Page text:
Longview

Kidney connection: A new chance of life from 8-year-old boy

Kidney connection: A new chance of life from 8-year-old boy »Play Video

LONGVIEW, Wash. – After 8-year-old Noah Waite-Brown died in a car crash along with his father last month, his family decided to donate his organs.

His heart is now beating in a 3-year-old boy. His liver gave life to a 1-year-old. Part of his eyes now give other kids the chance to see.

And one of Noah’s kidneys didn’t go far.

As it turned out, Tammie Mattison, who works at Noah’s school, Columbia Heights Elementary School in Longview, was the recipient of the little boy’s kidney – a gift that overwhelms her.

“He’s my hero,” she says simply.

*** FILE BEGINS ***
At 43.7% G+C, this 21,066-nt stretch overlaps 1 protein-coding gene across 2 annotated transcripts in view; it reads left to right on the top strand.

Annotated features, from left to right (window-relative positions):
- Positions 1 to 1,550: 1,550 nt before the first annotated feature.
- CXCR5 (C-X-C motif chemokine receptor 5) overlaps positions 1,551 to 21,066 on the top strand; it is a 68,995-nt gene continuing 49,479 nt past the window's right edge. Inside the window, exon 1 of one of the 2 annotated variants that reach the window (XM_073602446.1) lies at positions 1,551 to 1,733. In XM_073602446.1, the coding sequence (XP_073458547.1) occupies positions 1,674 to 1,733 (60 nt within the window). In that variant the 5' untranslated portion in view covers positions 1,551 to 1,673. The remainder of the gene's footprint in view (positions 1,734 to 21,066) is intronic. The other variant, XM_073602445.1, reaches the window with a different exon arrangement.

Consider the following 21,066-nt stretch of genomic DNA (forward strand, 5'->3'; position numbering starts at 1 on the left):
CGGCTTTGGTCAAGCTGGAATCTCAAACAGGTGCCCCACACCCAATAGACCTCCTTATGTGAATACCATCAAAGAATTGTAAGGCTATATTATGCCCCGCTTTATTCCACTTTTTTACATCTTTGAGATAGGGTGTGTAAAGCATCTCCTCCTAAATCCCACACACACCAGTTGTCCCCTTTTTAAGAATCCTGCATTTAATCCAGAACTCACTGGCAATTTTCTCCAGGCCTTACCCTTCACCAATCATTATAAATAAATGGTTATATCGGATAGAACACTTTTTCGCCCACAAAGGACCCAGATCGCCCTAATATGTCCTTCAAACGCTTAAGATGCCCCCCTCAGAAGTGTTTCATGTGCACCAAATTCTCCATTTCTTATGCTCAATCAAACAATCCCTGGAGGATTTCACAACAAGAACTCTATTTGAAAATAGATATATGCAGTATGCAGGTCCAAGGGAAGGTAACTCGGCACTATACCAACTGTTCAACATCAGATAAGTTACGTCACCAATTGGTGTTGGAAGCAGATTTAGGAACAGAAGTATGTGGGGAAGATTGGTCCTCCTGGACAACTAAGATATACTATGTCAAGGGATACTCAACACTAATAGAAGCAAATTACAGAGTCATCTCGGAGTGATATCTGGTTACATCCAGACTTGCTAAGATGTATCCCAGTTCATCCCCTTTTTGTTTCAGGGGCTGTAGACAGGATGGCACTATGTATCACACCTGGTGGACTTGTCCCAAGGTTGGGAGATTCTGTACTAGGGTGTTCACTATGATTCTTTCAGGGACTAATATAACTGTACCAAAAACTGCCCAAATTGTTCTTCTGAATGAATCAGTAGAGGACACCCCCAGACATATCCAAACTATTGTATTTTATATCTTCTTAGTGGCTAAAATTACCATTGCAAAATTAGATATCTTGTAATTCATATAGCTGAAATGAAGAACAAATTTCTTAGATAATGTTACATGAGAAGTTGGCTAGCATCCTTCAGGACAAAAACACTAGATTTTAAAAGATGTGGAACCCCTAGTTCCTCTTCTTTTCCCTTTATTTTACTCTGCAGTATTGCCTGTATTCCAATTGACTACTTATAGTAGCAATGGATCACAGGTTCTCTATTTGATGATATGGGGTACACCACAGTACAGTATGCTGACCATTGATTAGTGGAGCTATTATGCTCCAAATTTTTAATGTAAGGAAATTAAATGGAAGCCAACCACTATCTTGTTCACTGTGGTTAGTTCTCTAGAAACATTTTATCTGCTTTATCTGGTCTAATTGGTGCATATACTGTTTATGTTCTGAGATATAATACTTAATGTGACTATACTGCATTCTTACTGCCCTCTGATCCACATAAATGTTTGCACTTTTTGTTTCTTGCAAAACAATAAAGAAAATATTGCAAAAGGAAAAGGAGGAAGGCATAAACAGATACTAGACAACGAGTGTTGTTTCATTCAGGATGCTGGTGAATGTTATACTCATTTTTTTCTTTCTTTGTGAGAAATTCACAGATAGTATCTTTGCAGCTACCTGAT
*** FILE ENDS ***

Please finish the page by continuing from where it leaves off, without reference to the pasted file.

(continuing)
Mattison, who works in the school’s nurse’s office, was diagnosed with polycystic kidney disease and had been going through dialysis for nearly four years.

She was in desperate need of a kidney transplant. While she saw Noah every day at school, she had no idea he would end up saving her life.

Undergoing dialysis 20 hours a week, the 48-year-old thought Noah’s kidney was a chance at a new life. Mattison has a daughter and granddaughter of her own.

“You know what, I told her I would be very honored,” Mattison says.

Noah’s grandmother who raised the little boy said she’s glad her grandson gets to be someone’s superhero – something he always wanted to be.

“Even though I miss my little Noah so much, it’s wonderful that she can now be here for her family and for her grandbabies,” Johnson says.

Mattison says she thankful for her life-saving gift every day.

“I will see (him) one day and I’ll give him a big hug and say I will always remember your name,” she says. “And you gave me the greatest gift of all.”